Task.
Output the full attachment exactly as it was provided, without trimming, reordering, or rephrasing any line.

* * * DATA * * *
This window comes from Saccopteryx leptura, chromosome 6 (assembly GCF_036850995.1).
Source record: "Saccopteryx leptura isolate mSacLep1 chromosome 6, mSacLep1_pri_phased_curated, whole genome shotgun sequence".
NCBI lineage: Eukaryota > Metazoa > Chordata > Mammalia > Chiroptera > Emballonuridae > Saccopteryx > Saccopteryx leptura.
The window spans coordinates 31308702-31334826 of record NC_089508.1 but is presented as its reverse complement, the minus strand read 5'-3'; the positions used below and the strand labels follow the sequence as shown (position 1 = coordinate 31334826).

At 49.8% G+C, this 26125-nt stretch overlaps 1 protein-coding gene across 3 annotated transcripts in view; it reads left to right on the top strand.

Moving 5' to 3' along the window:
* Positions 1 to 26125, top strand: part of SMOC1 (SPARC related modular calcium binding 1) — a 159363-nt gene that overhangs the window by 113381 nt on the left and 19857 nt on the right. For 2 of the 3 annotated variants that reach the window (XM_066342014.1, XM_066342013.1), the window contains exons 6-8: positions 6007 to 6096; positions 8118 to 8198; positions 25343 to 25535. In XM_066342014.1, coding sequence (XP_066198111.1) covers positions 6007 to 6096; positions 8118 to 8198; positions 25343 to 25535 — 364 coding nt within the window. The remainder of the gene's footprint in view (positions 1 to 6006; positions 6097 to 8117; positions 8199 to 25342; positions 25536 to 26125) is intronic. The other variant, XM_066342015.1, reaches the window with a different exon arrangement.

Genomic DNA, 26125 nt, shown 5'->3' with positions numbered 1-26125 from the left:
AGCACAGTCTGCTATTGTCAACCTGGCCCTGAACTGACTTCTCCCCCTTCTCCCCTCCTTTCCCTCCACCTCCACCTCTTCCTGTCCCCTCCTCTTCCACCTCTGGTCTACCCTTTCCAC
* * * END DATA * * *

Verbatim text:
This window comes from Saccopteryx leptura, chromosome 6 (assembly GCF_036850995.1).
Source record: "Saccopteryx leptura isolate mSacLep1 chromosome 6, mSacLep1_pri_phased_curated, whole genome shotgun sequence".
NCBI lineage: Eukaryota > Metazoa > Chordata > Mammalia > Chiroptera > Emballonuridae > Saccopteryx > Saccopteryx leptura.
The window spans coordinates 31308702-31334826 of record NC_089508.1 but is presented as its reverse complement, the minus strand read 5'-3'; the positions used below and the strand labels follow the sequence as shown (position 1 = coordinate 31334826).

At 49.8% G+C, this 26125-nt stretch overlaps 1 protein-coding gene across 3 annotated transcripts in view; it reads left to right on the top strand.

Moving 5' to 3' along the window:
* Positions 1 to 26125, top strand: part of SMOC1 (SPARC related modular calcium binding 1) — a 159363-nt gene that overhangs the window by 113381 nt on the left and 19857 nt on the right. For 2 of the 3 annotated variants that reach the window (XM_066342014.1, XM_066342013.1), the window contains exons 6-8: positions 6007 to 6096; positions 8118 to 8198; positions 25343 to 25535. In XM_066342014.1, coding sequence (XP_066198111.1) covers positions 6007 to 6096; positions 8118 to 8198; positions 25343 to 25535 — 364 coding nt within the window. The remainder of the gene's footprint in view (positions 1 to 6006; positions 6097 to 8117; positions 8199 to 25342; positions 25536 to 26125) is intronic. The other variant, XM_066342015.1, reaches the window with a different exon arrangement.

Genomic DNA, 26125 nt, shown 5'->3' with positions numbered 1-26125 from the left:
AGCACAGTCTGCTATTGTCAACCTGGCCCTGAACTGACTTCTCCCCCTTCTCCCCTCCTTTCCCTCCACCTCCACCTCTTCCTGTCCCCTCCTCTTCCACCTCTGGTCTACCCTTTCCAC